SCOPE OF REVIEW
A district court may set aside the Commissioner's determination that a claimant is not disabled only if the factual findings are not supported by "substantial evidence" or if the decision is based on legal error. 42 U.S.C. § 405(g); see also Green-Younger v. Barnhart, 335 F.3d 99, 105-06 (2d Cir. 2003). The district court must accept the Commissioner's findings of fact, provided that such findings are supported by "substantial evidence" in the record. See 42 U.S.C. § 405(g) (the Commissioner's findings "as to any fact, if supported by substantial evidence, shall be conclusive"). "Substantial evidence means 'such relevant evidence as a reasonable mind might accept as adequate to support a conclusion.'" Shaw v. Chater, 221 F.3d 126, 131 (2d Cir. 2000) (quotation omitted). The reviewing court nevertheless must scrutinize the whole record and examine evidence that supports or detracts from both sides. Tejada v. Apfel, 167 F.3d 770, 774 (2d Cir. 1998) (citation omitted). "The deferential standard of review for substantial evidence does not apply to the Commissioner's conclusions of law." Byam v. Barnhart, 336 F.3d 172, 179 (2d Cir. 2003) (citing Townley v. Heckler, 748 F.2d 109, 112 (2d Cir. 1984)).
Plaintiff contends that remand of this matter is warranted for the following reasons: (1) the ALJ's RFC finding is not based on substantial evidence because the ALJ did not rely on a valid medical opinion in making his determination; and (2) the ALJ's credibility determination is not supported by substantial evidence. For the reasons discussed below, the Court agrees that the ALJ erred in making an RFC finding without a valid medical opinion, and further erred in failing to substantially support his credibility finding. The Court therefore finds that remand of this matter for further administrative proceedings is required.
I. The ALJ's RFC Finding is Not Supported by Substantial Evidence and Further Development of the Record is Required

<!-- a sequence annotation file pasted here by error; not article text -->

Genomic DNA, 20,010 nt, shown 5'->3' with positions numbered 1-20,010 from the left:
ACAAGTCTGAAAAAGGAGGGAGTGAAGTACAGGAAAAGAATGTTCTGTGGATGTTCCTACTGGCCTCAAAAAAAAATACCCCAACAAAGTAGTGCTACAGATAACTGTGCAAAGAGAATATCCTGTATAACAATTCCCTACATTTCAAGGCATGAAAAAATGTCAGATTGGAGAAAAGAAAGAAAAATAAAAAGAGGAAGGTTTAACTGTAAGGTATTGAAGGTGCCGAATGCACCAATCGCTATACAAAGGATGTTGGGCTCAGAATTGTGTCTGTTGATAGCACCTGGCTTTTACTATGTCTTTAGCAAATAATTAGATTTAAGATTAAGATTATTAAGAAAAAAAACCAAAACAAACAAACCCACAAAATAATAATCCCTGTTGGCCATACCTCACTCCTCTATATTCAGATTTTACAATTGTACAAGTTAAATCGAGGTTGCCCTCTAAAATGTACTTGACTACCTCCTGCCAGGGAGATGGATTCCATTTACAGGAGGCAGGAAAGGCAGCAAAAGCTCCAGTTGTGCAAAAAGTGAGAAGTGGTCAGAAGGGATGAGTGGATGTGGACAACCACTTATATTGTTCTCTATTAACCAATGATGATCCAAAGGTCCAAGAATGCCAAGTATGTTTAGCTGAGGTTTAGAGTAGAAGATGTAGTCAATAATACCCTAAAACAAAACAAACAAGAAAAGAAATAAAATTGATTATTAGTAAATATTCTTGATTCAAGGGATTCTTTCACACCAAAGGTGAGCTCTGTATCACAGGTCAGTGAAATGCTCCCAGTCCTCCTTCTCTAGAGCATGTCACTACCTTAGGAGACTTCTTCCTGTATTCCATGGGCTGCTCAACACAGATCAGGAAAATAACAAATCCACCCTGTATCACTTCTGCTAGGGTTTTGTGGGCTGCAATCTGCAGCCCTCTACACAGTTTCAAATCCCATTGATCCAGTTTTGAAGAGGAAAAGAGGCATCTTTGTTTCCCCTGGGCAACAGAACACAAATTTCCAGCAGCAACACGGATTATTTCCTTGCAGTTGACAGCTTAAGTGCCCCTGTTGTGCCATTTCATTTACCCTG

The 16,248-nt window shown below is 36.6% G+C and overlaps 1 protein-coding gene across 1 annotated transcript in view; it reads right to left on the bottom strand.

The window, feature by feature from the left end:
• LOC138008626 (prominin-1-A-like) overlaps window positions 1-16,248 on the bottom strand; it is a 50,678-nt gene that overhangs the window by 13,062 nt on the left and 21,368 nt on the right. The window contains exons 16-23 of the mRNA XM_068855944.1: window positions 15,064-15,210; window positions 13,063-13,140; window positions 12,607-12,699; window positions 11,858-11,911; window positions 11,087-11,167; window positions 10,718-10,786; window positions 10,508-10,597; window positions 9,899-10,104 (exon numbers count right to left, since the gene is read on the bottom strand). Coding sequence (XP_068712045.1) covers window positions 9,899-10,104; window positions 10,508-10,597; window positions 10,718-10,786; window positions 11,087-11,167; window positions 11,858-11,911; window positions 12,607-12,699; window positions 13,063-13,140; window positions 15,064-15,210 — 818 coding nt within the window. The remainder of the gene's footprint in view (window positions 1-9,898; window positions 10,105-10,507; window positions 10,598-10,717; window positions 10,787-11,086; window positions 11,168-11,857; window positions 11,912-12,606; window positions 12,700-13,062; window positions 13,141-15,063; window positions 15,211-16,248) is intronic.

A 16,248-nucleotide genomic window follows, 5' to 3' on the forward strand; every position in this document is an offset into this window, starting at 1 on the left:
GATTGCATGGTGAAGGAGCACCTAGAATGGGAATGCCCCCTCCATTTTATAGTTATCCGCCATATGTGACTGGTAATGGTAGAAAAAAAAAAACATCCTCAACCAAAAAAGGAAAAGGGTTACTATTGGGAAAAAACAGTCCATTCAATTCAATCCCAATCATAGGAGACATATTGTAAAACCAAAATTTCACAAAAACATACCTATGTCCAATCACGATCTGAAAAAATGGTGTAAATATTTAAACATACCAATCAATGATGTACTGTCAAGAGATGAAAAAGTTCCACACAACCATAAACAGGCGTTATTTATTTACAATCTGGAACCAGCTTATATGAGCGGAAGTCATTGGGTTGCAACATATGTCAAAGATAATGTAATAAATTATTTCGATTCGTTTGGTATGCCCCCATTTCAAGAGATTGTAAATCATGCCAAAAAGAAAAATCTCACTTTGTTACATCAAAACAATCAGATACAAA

When assessing a claimant's RFC, "[a]n ALJ must rely on the medical findings contained within the record and cannot make his own diagnosis without substantial medical evidence to support his opinion." Goldthrite v. Astrue, 535 F.Supp.2d. 329, 339 (W.D.N.Y. 2008). "[A]n ALJ is not qualified to assess a claimant's RFC on the basis of bare medical findings, and as a result an ALJ's determination of RFC without a medical advisor's assessment is not supported by substantial evidence." Wilson v. Colvin, No. 13-CV-6286P, 2015 WL 1003933, at *21 (W.D.N.Y. Mar. 6, 2015) (internal citation omitted). Accordingly, "[w]here the medical findings in the record merely diagnose [the] claimant's exertional impairments and do not relate those diagnoses to specific residual functional capabilities," it is not permissible for the Commissioner to "make the connection h[er]self." Id. (internal citation omitted); see also Jermyn v. Colvin, No. 13-CV-5093 (MKB), 2015 WL 1298997, at *19 (E.D.N.Y. Mar. 23, 2015). Where the record is "devoid of any opinions from treating or examining medical sources regarding [the] Plaintiff's functional or work capacity limitations, such as Plaintiff's lifting, carrying, sitting or standing limits. . .[,] the ALJ [is] obligated to develop the record and obtain RFC assessments from [the] Plaintiff's treating and/or examining physicians." Jermyn, 2015 WL 1298997 at * 19. An ALJ's failure to do so necessitates remand. Id.